The gospel reading for last Sunday was Luke 12:13-21, the parable of the Rich Fool. Rich people don’t tend to do too well in Jesus’ parables, and for this guy, it’s the allure of always having that little bit more that does him in.
It’s a difficult parable for us, because we all face similar temptations in our lives. The extremes can be seen on shows like “Hoarders” or “Extreme Couponers.” Most of us aren’t that bad, but we do tend to fall into “salvation by stuff” thinking from time to time.
My sermon on the parable is below. What do you think? How might the story have ended if the Rich Fool had started by thinking about God and his neighbors instead of himself? Have you struggled with the question of how much is enough? If you have, you are most certainly not alone.
Grace to you and peace from God our Father and from the Lord Jesus Christ. Amen.
There’s a scene in Downton Abbey, early on, where these two sides of the extended Crawley family are meeting each other. One is the Earl’s family, the aristocratic, well-bred, well-dressed denizens of the massive castle. The other are his new heir and mother, who are unfortunately very middle-class. And at this dinner, they are talking about the village hospital, and the middle-class woman Isobel asks who pays for it. And the dowager countess quips, “Oh good, let’s talk about money.”
Sarcasm at its finest. We’re all taught, we’re all trained that it’s impolite to discuss money in company. It’s rude to ask someone about money, and even more rude to tell someone else what they ought to be doing with their money. It makes us uncomfortable. Well, either social norms have changed, or Jesus was considered quite rude, because he talked about money more than anything else. Money, wealth—he talked about it over 700 times depending on how you count. More than heaven and hell combined. Certainly more than marriage. Why? Was he rude? Maybe a little. Was it because he was greedy? No, Jesus never asked for money for himself. I think Jesus understood better than most that money has something important to do with our relationship with God. That’s what he was most concerned about.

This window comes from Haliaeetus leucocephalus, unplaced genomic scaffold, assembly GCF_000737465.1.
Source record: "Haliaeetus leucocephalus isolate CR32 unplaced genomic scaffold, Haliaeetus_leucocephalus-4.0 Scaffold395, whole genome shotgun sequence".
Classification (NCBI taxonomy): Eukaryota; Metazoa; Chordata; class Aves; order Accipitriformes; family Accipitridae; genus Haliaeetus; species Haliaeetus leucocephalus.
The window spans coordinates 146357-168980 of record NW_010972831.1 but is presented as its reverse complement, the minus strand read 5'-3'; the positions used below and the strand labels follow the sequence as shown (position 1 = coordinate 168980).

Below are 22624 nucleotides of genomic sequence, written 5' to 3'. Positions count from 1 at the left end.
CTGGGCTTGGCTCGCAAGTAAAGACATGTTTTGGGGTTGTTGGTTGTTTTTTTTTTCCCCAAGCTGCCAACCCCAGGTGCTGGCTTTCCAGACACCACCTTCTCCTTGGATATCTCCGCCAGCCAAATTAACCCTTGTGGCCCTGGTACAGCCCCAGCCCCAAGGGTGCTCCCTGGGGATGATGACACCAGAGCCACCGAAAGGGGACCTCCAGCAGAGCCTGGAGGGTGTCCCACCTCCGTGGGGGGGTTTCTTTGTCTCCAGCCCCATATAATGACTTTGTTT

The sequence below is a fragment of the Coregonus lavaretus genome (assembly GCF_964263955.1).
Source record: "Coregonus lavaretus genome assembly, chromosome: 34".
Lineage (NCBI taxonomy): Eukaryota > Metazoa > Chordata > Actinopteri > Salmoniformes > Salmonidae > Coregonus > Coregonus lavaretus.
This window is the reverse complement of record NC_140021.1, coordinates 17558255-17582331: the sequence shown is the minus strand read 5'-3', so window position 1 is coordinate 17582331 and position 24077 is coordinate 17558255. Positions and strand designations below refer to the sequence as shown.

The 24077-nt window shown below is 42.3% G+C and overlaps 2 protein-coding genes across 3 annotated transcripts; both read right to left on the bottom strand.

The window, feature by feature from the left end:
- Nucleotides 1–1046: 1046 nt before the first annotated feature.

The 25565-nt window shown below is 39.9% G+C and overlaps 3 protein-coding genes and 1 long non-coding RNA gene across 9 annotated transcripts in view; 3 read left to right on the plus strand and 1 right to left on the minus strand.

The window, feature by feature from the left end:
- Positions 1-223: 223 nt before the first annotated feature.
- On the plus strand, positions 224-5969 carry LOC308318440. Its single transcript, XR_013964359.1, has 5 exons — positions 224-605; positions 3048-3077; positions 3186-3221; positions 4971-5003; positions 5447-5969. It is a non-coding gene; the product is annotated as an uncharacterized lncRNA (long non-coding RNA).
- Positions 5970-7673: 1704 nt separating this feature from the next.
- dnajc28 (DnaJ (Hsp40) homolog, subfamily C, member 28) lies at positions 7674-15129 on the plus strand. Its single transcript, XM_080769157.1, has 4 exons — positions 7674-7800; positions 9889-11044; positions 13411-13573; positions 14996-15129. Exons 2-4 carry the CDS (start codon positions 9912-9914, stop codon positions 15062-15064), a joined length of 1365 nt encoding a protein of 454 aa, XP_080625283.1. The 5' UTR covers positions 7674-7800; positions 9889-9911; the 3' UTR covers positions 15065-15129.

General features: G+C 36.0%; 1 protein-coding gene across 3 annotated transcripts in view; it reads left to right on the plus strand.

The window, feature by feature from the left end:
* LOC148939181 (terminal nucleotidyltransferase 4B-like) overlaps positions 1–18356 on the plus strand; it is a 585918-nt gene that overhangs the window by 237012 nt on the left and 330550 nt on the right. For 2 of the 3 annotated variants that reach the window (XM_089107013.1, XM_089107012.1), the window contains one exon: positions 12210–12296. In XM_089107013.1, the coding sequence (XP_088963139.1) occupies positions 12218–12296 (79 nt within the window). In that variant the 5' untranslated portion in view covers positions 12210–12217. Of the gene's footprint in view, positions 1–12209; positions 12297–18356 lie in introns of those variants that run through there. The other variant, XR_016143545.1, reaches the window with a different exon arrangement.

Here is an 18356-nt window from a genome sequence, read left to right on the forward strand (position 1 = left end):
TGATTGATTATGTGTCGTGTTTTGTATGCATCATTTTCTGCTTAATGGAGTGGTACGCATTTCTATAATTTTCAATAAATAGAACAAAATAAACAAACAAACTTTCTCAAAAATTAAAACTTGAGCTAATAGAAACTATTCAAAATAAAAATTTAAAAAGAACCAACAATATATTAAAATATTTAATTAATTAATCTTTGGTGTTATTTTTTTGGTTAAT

So be prepared to get uncomfortable—because we’re going to be doing what Jesus would do, and we’re going to be talking about money. But that’s alright, I could use company—you see, I’ve been uncomfortable since I read this parable of the Rich Fool on Monday.
Because when I read of the successful man who decided to store up his goods, who never got the chance to enjoy them, I identify a little too closely with the rich guy. After all, he’s not a cheat, or a thief, or even particularly greedy. He’s just worked hard and made a lot of money, like a lot of us dream about.
So where does he go wrong? It’s not his success, or his having barns full of crops in the first place. This isn’t one of the times Jesus tells someone to give everything they own away (that’s a different conversation). No, for this Rich Fool, it’s a question of how much is enough. He’s already filled his barns, presumably has more than enough to live on until the next harvest. But it’s not enough, there’s always the allure of having just that little bit more. So he tears down his barns to build bigger barns, because he can’t resist having more.